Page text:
By understanding the perspective of restaurant owners, a restaurant supplier is already ahead of much of the competition and well on his or her way to building a good relationship that pays dividends over the years. However, once those pieces of the puzzle are in place, there is still a need to market; few companies are lucky enough to survive on word of mouth alone.
Different Ways to Advertise
If the ultimate purpose of advertising is to introduce a set of goods and services to a specified market, restaurant suppliers are indeed lucky that their market is both small enough to be easily approached but large enough to be practical. There are a number of different routes that can be taken to advertise one’s goods to restaurants, but even here there is often differentiation depending on the nature of the restaurants involved.
That said, some universal approaches tend to work quite well, regardless of restaurant size or style. As was mentioned earlier, word of mouth advertising is perhaps the best around, and restaurant suppliers should never shy away from asking established clients for referrals. Having a messaging system that helps get those referrals and keep current customers is essential and a good way to advertise the business. However, if overdone it could endanger existing relationships, making them feel more mercenary that collaborative.
Ads in specialist publications, be they in print or online, are also a great way to gain an introduction to the market. With these, one must be careful, however. A large restaurant supply company will likely want to avoid the many small directories put out by local business groups, while a more regional firm would probably want to target those exact publications. On the other hand, a more regional restaurant supply firm may find their advertising dollars better spent on a number of Chamber of Commerce directories instead of a highly competitive ad in Pizza Today.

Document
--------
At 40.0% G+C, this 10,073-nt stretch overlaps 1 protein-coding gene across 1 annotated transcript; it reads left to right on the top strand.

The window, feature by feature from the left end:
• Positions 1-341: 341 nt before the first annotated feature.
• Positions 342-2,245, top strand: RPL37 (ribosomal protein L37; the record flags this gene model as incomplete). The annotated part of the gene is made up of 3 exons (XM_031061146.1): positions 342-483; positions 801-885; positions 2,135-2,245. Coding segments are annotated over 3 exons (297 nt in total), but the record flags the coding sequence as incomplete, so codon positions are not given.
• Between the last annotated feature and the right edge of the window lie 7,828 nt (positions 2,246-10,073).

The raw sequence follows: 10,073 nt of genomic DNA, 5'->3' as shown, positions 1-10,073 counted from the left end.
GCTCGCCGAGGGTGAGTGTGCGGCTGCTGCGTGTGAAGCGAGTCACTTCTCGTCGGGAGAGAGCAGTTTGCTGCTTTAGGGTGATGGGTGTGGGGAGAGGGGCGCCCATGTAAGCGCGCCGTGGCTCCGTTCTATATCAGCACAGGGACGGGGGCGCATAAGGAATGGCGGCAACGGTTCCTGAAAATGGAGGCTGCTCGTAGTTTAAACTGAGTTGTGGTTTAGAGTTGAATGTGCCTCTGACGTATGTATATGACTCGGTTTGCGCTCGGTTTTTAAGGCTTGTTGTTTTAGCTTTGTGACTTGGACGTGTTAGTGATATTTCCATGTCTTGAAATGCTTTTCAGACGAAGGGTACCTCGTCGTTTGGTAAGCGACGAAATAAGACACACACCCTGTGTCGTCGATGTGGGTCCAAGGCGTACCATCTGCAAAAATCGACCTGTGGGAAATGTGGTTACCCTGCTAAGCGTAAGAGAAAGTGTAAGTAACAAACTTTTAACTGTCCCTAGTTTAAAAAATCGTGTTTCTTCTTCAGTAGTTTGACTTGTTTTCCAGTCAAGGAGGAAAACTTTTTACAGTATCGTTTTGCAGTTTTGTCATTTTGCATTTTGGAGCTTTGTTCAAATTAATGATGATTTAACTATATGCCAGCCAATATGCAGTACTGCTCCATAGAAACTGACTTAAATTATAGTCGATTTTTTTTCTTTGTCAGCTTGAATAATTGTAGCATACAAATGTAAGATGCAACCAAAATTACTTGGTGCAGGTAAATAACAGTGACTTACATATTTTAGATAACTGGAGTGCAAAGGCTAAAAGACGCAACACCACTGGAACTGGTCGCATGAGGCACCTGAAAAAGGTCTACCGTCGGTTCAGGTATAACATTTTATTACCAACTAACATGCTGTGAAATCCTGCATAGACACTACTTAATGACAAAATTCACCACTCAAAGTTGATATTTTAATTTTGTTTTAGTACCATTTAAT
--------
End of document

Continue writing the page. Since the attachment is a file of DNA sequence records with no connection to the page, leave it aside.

Additionally, some restaurant suppliers will likely want to examine the possibilities offered by social media to advertise their services. This comes with a catch. A number of chain restaurants, such as Wendy’s and Whataburger, have build incredibly successful social media campaigns. However, their goal is to target the masses. Even the most viral restaurant supply campaign is unlikely to translate into real results. Instead, focus on connecting with purchasers at restaurants, be they national chains or smaller operations, and sharing relevant information. In short, save the cat gifs for a personal account.
One method that should likely be avoided is anything that can be considered pestering. While there is nothing wrong with a salesperson directly calling or emailing a purchaser at a restaurant, calling during particularly busy times or to excess will do little to curry favor. Restaurant supply professionals should keep in mind that their clients are incredibly busy and, like all professionals, hate interruptions. A call during the lunch rush to tell them that a shipment will be an hour late would be appreciated; one to advertise a new seafood offering would not
A Classic Solution